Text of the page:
Overview of What Happens In California if You Die Without a Will
In the legal world, dying without a will means dying “intestate.” From that point on, the estate becomes a pawn in a legal version of a Choose-Your-Own-Adventure book, with more notably rigid choices.
Estates valued at $150,000 or More Are Settled Through Probate Court
Unless the estate (properties, certain savings, and financial accounts, investments, etc.) totals less than $150,000, the estate must proceed through a special court called the probate courts. Probate courts are a specific niche of the legal system, solely dedicated to settling intestate successions as well as cases when wills or trusts are legally contested. While individuals can navigate probate without the help of a legal expert, it is not recommended.
In most cases, remaining family members of the individual who died intestate enlist the help of a probate lawyer to ensure they navigate the process legally, and with the least amount of time and expense. Even so, the average length of time spent to complete the probate process runs from nine-months (very simple estates) to 1-1/2 years or longer.
If you die without a will and you’re legally married…
California divides property and assets into two categories: community and separate.
- Community property is any property, income, savings, etc., held jointly or acquired during the marriage – and before separation or divorce – unless legally stated otherwise.
- Separate property is all property owned before a marriage or acquired after a separation or divorce. Personal inheritances or gifts are also considered separate property, even if you are married when you receive them.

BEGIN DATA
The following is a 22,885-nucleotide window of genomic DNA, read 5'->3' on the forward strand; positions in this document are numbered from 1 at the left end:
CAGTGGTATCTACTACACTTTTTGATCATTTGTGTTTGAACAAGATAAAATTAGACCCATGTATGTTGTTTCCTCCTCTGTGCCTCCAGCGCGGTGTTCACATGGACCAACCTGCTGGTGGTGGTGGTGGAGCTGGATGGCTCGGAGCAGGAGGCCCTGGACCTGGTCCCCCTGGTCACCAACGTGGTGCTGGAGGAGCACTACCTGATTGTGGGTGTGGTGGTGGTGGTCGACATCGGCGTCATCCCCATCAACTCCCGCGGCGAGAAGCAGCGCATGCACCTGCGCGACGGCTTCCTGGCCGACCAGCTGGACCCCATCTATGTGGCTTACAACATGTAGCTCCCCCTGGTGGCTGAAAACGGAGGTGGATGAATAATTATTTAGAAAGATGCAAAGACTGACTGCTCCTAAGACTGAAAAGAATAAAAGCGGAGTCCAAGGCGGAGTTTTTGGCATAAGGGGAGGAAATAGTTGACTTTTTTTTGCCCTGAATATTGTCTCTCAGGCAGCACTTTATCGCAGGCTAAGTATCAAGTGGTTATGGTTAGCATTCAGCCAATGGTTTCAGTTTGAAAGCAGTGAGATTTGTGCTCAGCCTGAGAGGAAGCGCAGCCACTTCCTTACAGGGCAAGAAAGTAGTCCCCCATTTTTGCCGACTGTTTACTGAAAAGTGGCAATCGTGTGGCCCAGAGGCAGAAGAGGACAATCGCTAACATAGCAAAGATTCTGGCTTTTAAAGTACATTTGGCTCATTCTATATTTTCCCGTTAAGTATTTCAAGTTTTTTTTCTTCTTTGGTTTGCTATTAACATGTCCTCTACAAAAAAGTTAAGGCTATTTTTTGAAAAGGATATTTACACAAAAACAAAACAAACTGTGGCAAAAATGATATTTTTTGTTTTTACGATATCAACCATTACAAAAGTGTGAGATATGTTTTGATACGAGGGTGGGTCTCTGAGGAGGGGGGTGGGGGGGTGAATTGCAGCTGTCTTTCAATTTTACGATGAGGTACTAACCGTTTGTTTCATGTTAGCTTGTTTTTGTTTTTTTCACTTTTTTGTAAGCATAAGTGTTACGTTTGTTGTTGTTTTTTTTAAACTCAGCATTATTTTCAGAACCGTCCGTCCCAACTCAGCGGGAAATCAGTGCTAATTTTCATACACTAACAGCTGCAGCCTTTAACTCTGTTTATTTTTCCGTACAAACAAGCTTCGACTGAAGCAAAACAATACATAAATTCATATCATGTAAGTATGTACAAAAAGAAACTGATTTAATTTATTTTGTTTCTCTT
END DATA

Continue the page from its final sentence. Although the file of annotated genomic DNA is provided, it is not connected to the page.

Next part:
California is a community property state, so all community property belonging to the decedent passes directly to the spouse. Separate property is divided equally between the surviving spouse and legal children – including half-children.
If you have children…
If you are married with children, separate property is divided between your spouse and child(ren) This sounds simple, but consider that your children may be minors when you die, or you may have step-children who you have raised as your own. Thus, the process gets murky quickly without a will or trust in place.
No spouse, no children…
There is a hierarchy of inheritance, running from parents to siblings, to nieces and nephews – all of which are accounted for by California probate law. If there is nobody to act as the administrator of your estate, probate courts have specific legal experts and “people finders” to locate legal heirs and award them their inheritance after the estate’s probate fees, bills, debts, legal fees, and taxes are paid.
What About More Complex Family Structures?
In an era of re-marriage and blended families, you can imagine that dying intestate can cause notable concern for legal and entitled heirs. For many, step-children are loved and cared for just as much as biological children. You may have a niece or nephew who you are as close or closer to your biological children.
There are infinite complexities that tangle up seemingly straightforward California state probate laws, that have nothing to do with your wishes and intentions but are entirely a “black-and-white” matter of legalese and format.
Estate Attorneys Ensure Your Estate is Settled As Per Your Wishes
Completing legally-sound estate plans, will or trust with an experienced attorney is the best way to save your heirs – and those you would like to be your heirs – a tremendous amount of time, energy and money, not to mention heartache.
Are you interested in learning more about intestate succession or how you simplify the probate process after you die? Contact the estate attorneys here at Tseng Law online, or give us a call at 510-835-3090. In most cases, an hour or less is all it takes to secure your estate.